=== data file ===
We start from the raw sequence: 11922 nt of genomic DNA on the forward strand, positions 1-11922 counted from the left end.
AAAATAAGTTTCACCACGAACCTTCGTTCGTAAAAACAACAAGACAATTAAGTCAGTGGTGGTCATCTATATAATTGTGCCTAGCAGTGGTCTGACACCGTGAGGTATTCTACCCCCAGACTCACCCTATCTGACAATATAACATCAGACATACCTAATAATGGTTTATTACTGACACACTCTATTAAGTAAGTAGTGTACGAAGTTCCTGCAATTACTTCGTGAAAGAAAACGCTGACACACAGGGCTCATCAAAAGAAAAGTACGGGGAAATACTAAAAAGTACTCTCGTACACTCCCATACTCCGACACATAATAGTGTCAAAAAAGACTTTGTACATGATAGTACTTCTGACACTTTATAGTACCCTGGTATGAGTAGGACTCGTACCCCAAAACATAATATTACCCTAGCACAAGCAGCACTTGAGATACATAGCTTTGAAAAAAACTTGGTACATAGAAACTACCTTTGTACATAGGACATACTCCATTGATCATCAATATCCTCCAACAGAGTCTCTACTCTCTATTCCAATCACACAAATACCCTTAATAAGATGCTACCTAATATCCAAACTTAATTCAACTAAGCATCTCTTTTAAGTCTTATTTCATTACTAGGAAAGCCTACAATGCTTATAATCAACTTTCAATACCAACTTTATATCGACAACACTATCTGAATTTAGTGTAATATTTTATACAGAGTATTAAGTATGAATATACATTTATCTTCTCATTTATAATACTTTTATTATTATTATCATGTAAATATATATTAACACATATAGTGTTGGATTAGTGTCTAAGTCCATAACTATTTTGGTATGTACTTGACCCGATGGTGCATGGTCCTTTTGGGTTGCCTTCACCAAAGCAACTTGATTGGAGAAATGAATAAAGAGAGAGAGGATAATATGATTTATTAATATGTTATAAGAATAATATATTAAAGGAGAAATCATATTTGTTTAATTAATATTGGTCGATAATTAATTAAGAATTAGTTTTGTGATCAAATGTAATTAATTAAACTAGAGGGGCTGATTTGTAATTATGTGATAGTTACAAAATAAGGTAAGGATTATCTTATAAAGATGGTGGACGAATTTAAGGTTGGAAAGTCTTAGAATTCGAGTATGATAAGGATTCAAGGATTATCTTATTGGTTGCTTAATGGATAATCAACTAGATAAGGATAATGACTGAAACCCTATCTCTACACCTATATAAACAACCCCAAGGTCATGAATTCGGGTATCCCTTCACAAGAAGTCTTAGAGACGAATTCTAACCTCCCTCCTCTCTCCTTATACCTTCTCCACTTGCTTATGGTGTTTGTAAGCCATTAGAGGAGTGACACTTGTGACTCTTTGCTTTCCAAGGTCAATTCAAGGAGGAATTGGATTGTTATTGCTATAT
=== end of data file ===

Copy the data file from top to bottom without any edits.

We start from the raw sequence: 11922 nt of genomic DNA on the forward strand, positions 1-11922 counted from the left end.
AAAATAAGTTTCACCACGAACCTTCGTTCGTAAAAACAACAAGACAATTAAGTCAGTGGTGGTCATCTATATAATTGTGCCTAGCAGTGGTCTGACACCGTGAGGTATTCTACCCCCAGACTCACCCTATCTGACAATATAACATCAGACATACCTAATAATGGTTTATTACTGACACACTCTATTAAGTAAGTAGTGTACGAAGTTCCTGCAATTACTTCGTGAAAGAAAACGCTGACACACAGGGCTCATCAAAAGAAAAGTACGGGGAAATACTAAAAAGTACTCTCGTACACTCCCATACTCCGACACATAATAGTGTCAAAAAAGACTTTGTACATGATAGTACTTCTGACACTTTATAGTACCCTGGTATGAGTAGGACTCGTACCCCAAAACATAATATTACCCTAGCACAAGCAGCACTTGAGATACATAGCTTTGAAAAAAACTTGGTACATAGAAACTACCTTTGTACATAGGACATACTCCATTGATCATCAATATCCTCCAACAGAGTCTCTACTCTCTATTCCAATCACACAAATACCCTTAATAAGATGCTACCTAATATCCAAACTTAATTCAACTAAGCATCTCTTTTAAGTCTTATTTCATTACTAGGAAAGCCTACAATGCTTATAATCAACTTTCAATACCAACTTTATATCGACAACACTATCTGAATTTAGTGTAATATTTTATACAGAGTATTAAGTATGAATATACATTTATCTTCTCATTTATAATACTTTTATTATTATTATCATGTAAATATATATTAACACATATAGTGTTGGATTAGTGTCTAAGTCCATAACTATTTTGGTATGTACTTGACCCGATGGTGCATGGTCCTTTTGGGTTGCCTTCACCAAAGCAACTTGATTGGAGAAATGAATAAAGAGAGAGAGGATAATATGATTTATTAATATGTTATAAGAATAATATATTAAAGGAGAAATCATATTTGTTTAATTAATATTGGTCGATAATTAATTAAGAATTAGTTTTGTGATCAAATGTAATTAATTAAACTAGAGGGGCTGATTTGTAATTATGTGATAGTTACAAAATAAGGTAAGGATTATCTTATAAAGATGGTGGACGAATTTAAGGTTGGAAAGTCTTAGAATTCGAGTATGATAAGGATTCAAGGATTATCTTATTGGTTGCTTAATGGATAATCAACTAGATAAGGATAATGACTGAAACCCTATCTCTACACCTATATAAACAACCCCAAGGTCATGAATTCGGGTATCCCTTCACAAGAAGTCTTAGAGACGAATTCTAACCTCCCTCCTCTCTCCTTATACCTTCTCCACTTGCTTATGGTGTTTGTAAGCCATTAGAGGAGTGACACTTGTGACTCTTTGCTTTCCAAGGTCAATTCAAGGAGGAATTGGATTGTTATTGCTATAT